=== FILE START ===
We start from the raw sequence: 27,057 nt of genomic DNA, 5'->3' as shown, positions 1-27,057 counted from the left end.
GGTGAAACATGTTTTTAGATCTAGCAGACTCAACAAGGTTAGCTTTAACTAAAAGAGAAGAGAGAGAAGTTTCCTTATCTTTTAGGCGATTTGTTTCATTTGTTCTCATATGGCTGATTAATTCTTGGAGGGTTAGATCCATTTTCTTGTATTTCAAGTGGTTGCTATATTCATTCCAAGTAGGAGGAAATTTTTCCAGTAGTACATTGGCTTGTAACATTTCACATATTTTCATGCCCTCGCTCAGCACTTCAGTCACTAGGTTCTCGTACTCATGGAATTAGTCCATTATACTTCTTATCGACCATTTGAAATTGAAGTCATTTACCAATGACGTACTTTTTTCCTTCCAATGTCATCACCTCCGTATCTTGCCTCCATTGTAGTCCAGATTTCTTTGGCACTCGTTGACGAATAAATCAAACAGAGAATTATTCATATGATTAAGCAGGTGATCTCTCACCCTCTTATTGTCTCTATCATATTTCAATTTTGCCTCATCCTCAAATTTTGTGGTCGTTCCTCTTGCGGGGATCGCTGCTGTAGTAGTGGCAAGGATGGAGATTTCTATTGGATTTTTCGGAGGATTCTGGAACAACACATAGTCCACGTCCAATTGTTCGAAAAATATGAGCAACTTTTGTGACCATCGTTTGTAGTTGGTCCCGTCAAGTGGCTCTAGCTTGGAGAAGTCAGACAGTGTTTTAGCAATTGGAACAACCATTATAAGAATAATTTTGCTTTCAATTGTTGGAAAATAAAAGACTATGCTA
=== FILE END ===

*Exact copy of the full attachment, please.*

We start from the raw sequence: 27,057 nt of genomic DNA, 5'->3' as shown, positions 1-27,057 counted from the left end.
GGTGAAACATGTTTTTAGATCTAGCAGACTCAACAAGGTTAGCTTTAACTAAAAGAGAAGAGAGAGAAGTTTCCTTATCTTTTAGGCGATTTGTTTCATTTGTTCTCATATGGCTGATTAATTCTTGGAGGGTTAGATCCATTTTCTTGTATTTCAAGTGGTTGCTATATTCATTCCAAGTAGGAGGAAATTTTTCCAGTAGTACATTGGCTTGTAACATTTCACATATTTTCATGCCCTCGCTCAGCACTTCAGTCACTAGGTTCTCGTACTCATGGAATTAGTCCATTATACTTCTTATCGACCATTTGAAATTGAAGTCATTTACCAATGACGTACTTTTTTCCTTCCAATGTCATCACCTCCGTATCTTGCCTCCATTGTAGTCCAGATTTCTTTGGCACTCGTTGACGAATAAATCAAACAGAGAATTATTCATATGATTAAGCAGGTGATCTCTCACCCTCTTATTGTCTCTATCATATTTCAATTTTGCCTCATCCTCAAATTTTGTGGTCGTTCCTCTTGCGGGGATCGCTGCTGTAGTAGTGGCAAGGATGGAGATTTCTATTGGATTTTTCGGAGGATTCTGGAACAACACATAGTCCACGTCCAATTGTTCGAAAAATATGAGCAACTTTTGTGACCATCGTTTGTAGTTGGTCCCGTCAAGTGGCTCTAGCTTGGAGAAGTCAGACAGTGTTTTAGCAATTGGAACAACCATTATAAGAATAATTTTGCTTTCAATTGTTGGAAAATAAAAGACTATGCTA